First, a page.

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|Location||Downing Street, Cambridge, England, United Kingdom CB2 3EQ|
|Collection size||1.5 million specimens|
The Sedgwick Museum of Earth Sciences, is the geology museum of the University of Cambridge. It is part of the Department of Earth Sciences and is located on the University's Downing Site in Downing Street, central Cambridge, England. The Sedgwick Museum is the oldest of the eight museums which make up the University of Cambridge Museums consortium.
Dr John Woodward collected and catalogued over 35 years nearly 10,000 specimens in five walnut cabinets, two of which he bequeathed to the University in his will. The University later purchased another two, and the fifth was added in the 1840s. The cabinets are still in use today. He also left funds to establish the position of the Woodwardian Professor of Geology.
Adam Sedgwick began the process of expanding the collection, and purchased several ichthyosaur skeletons from Mary Anning. He persuaded the University to set aside space in the Cockerill Building, but by the time he died, the collection was too large for that space, so it was decided there should be a museum set up in his memory.
Construction of the Sedgwick Museum was supervised by Thomas McKenny Hughes, an astute negotiator who persuaded the University to build the museum, and raised over £95,000 by a public appeal. The museum was opened on 1 March 1904 in a ceremony attended by King Edward VII.
The Sedgwick has a collection of around 2 million rocks, minerals and fossils, spanning a period of 4.5 billion years. They are an important international resource for research, learning and enjoyment. They are not yet all available to search online but information about the collections is available on a number of sites via the Museum's website.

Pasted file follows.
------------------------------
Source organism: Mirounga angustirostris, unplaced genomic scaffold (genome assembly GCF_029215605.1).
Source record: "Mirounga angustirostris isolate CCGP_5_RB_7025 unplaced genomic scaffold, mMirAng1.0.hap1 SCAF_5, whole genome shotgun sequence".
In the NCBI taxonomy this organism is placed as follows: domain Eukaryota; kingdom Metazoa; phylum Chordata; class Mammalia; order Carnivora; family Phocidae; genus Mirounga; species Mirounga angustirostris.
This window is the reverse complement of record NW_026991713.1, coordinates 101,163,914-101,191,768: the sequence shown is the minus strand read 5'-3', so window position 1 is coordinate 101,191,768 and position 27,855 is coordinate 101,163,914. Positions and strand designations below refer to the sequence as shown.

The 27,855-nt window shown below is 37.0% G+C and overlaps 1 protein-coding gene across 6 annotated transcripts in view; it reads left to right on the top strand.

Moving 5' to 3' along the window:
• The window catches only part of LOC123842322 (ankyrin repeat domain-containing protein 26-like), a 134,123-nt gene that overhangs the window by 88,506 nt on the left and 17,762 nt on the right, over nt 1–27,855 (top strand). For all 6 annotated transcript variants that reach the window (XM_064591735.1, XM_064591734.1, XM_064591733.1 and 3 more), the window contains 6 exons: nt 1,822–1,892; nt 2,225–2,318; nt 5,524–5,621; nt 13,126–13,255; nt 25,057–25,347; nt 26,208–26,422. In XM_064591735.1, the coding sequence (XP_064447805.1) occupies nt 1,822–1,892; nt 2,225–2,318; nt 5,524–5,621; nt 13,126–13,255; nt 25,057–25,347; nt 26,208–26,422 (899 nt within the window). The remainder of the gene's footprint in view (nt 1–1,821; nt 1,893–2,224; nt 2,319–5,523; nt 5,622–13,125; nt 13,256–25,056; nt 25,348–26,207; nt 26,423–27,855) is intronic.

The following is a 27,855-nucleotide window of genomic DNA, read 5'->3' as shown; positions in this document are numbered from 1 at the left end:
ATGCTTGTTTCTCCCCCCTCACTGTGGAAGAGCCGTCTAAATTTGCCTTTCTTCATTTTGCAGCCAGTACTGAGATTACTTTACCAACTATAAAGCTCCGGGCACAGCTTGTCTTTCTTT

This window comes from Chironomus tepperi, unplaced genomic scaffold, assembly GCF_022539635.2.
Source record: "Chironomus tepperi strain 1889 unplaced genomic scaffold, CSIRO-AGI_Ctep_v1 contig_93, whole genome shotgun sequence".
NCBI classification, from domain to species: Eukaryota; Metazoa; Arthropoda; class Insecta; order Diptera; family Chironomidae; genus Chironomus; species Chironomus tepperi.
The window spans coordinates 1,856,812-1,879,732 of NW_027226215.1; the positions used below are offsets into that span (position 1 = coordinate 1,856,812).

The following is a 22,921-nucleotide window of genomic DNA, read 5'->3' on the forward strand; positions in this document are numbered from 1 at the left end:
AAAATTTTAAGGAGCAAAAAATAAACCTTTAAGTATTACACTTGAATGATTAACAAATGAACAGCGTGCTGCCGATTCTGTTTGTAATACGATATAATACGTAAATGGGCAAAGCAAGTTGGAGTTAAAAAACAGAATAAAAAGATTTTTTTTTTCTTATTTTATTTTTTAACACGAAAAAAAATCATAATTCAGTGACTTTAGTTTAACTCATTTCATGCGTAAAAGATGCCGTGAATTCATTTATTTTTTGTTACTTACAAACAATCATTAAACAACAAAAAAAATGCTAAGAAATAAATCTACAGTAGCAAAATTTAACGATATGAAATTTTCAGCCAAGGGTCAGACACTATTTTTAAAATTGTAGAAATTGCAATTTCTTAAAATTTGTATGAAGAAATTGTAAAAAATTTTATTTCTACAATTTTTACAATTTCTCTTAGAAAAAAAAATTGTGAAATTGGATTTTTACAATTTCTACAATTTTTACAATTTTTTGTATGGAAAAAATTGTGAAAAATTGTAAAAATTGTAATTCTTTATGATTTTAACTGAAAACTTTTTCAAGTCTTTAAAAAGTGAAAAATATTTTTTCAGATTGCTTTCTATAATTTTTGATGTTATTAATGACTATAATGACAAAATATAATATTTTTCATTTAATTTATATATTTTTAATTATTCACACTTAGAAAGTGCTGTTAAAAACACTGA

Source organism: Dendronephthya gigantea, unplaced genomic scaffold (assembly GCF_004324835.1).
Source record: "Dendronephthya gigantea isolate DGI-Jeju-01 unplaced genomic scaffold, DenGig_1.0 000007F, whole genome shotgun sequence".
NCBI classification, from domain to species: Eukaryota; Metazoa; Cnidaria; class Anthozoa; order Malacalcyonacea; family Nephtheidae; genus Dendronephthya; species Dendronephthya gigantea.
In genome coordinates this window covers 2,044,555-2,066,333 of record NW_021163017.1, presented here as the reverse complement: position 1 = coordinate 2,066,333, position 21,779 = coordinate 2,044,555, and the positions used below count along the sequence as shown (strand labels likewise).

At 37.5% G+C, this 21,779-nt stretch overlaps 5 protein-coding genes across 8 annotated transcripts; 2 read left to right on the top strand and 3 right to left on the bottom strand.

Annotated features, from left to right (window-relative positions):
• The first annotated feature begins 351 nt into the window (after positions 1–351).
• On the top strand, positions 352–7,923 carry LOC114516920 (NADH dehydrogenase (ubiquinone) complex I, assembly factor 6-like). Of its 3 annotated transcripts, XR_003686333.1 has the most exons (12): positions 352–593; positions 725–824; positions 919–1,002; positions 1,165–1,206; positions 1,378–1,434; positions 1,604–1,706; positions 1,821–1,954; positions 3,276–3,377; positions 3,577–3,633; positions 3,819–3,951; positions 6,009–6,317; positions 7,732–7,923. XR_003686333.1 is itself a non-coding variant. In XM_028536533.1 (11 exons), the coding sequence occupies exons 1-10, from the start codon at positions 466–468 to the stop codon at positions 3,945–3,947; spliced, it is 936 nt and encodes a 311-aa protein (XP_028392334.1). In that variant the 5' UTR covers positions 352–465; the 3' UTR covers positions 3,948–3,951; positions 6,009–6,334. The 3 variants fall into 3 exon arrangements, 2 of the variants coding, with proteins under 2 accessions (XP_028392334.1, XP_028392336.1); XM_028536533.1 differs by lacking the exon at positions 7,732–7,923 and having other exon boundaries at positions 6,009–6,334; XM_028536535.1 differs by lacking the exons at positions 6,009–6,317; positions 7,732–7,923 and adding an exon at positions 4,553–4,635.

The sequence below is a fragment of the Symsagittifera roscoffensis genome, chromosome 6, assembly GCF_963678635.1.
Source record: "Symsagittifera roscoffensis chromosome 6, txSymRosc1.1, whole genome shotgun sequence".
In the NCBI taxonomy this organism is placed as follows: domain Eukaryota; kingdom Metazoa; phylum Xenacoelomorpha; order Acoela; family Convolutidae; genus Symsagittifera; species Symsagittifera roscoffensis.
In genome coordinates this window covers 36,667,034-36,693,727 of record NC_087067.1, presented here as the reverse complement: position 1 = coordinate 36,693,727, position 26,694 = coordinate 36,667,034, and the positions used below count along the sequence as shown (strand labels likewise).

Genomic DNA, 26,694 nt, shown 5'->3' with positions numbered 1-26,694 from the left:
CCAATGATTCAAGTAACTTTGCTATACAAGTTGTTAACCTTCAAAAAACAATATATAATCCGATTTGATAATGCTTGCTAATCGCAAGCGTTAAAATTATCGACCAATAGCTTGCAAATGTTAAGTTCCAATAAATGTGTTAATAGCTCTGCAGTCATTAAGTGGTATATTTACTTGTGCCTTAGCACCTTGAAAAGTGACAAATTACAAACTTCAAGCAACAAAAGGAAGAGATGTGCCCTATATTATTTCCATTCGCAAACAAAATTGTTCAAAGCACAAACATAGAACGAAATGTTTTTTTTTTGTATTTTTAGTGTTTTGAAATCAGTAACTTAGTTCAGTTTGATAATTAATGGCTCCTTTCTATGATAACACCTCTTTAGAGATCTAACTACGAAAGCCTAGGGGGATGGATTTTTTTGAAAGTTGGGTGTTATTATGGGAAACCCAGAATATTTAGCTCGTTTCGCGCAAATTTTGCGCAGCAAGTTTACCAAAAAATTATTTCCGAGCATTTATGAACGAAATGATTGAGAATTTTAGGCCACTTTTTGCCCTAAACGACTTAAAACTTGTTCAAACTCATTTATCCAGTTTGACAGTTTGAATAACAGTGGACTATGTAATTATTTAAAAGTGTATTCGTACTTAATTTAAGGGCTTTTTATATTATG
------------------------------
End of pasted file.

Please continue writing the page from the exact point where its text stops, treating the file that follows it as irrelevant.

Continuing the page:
The Mineral Collections contain 40,000 - 55,000 mineral specimens from across the world, and more than 400 meteorite specimens. In most cases, a hand specimen of the rock is accompanied by a thin section. The strengths of the collection reflect current and historical research interests, and include Cornish and Cumbrian minerals and specimens from the Binntal of Switzerland. Examples from this collection are on display in the Mineral Gallery 
The Harker Collection of igneous and metamorphic rocks is named after leading petrologist Alfred Harker who spent many years organising and cataloguing the collection.
The Maurice Black Sedimentary Petrology Collection consists of around 32,000 rock specimens and petrological thin sections.
The Sedgwick Museum Archive Collection includes papers charting the history and development of the Museum, as well as the Sedgwick Club, the oldest student-run geological society in the world. The Archive also includes Adam Sedgwick's field notebooks, sketchbooks and specimen catalogues.
The A. G. Brighton Building is a purpose-built geological conservation laboratory and collections store in West Cambridge. It was named for Albert George (known as Bertie or Peter) Brighton (1900-1988) who was the curator of the Sedgwick Museum from 1931, until his retirement in 1968. The Palaeontological Collection contains over 1 million fossils from across the world.
In 2009 the museum curated a large exhibition on Darwin the Geologist to coincide with the Darwin bicentenary celebrations. The exhibition focused on Darwin's early geological research and displayed many of the specimens collected during the Beagle voyage. The launch of the exhibition also saw the unveiling of a large portrait bust of the young Darwin. The sculpture was created by the sculptor Anthony Smith and unveiled by Darwin historian Janet Browne.
Admission is free to the Sedgwick Museum for all visitors. The Museum is open 10am - 1pm, 2pm - 5pm Monday to Friday, and 10am - 4pm on Saturdays. It is currently open on some Bank Holidays but closed on Sundays. The Sedgwick is an important venue for widening interest in Earth Sciences and regularly participates in Cambridge-wide events such as the Cambridge Science Festival and Twilight at the Museums. It puts on activities for families and individuals as well as temporary exhibitions, workshops and other events.
The museum logo is based on the Iguanodon skeleton displayed by the entrance. A display board explains that the skeleton is incorrectly mounted in an upright posture rather than a horizontal one but as the upright posture is widely recognised on the logo it was decided to leave the specimen and logo as they are.
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